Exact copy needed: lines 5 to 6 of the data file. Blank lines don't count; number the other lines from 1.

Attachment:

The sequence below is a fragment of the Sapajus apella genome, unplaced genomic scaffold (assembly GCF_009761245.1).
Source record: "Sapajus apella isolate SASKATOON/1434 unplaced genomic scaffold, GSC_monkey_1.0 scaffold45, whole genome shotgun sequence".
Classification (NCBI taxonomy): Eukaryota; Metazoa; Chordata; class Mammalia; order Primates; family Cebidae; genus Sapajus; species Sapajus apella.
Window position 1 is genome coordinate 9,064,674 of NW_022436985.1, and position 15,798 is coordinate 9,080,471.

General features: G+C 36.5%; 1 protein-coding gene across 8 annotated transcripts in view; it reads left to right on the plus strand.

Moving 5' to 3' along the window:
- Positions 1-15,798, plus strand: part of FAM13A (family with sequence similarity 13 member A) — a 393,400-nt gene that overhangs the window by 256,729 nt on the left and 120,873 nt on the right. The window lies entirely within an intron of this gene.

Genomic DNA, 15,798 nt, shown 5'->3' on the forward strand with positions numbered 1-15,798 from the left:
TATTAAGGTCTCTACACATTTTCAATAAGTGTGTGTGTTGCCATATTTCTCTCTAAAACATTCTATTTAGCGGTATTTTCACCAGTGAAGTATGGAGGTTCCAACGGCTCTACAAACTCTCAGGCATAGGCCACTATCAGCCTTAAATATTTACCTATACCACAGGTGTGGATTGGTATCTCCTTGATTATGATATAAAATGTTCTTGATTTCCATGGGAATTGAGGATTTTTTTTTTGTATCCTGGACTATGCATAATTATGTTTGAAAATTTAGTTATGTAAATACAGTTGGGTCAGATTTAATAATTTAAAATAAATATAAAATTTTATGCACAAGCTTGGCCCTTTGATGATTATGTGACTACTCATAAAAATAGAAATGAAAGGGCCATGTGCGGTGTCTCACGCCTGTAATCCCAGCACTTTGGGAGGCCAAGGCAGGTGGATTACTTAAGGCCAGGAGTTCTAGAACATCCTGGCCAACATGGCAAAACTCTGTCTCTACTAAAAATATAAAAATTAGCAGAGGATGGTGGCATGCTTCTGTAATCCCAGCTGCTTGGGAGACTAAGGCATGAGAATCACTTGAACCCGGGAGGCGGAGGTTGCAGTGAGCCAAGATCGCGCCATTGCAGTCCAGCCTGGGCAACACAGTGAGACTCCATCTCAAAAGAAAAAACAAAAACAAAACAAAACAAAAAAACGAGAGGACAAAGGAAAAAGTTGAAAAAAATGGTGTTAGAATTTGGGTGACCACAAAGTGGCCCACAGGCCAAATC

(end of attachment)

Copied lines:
General features: G+C 36.5%; 1 protein-coding gene across 8 annotated transcripts in view; it reads left to right on the plus strand.

Moving 5' to 3' along the window: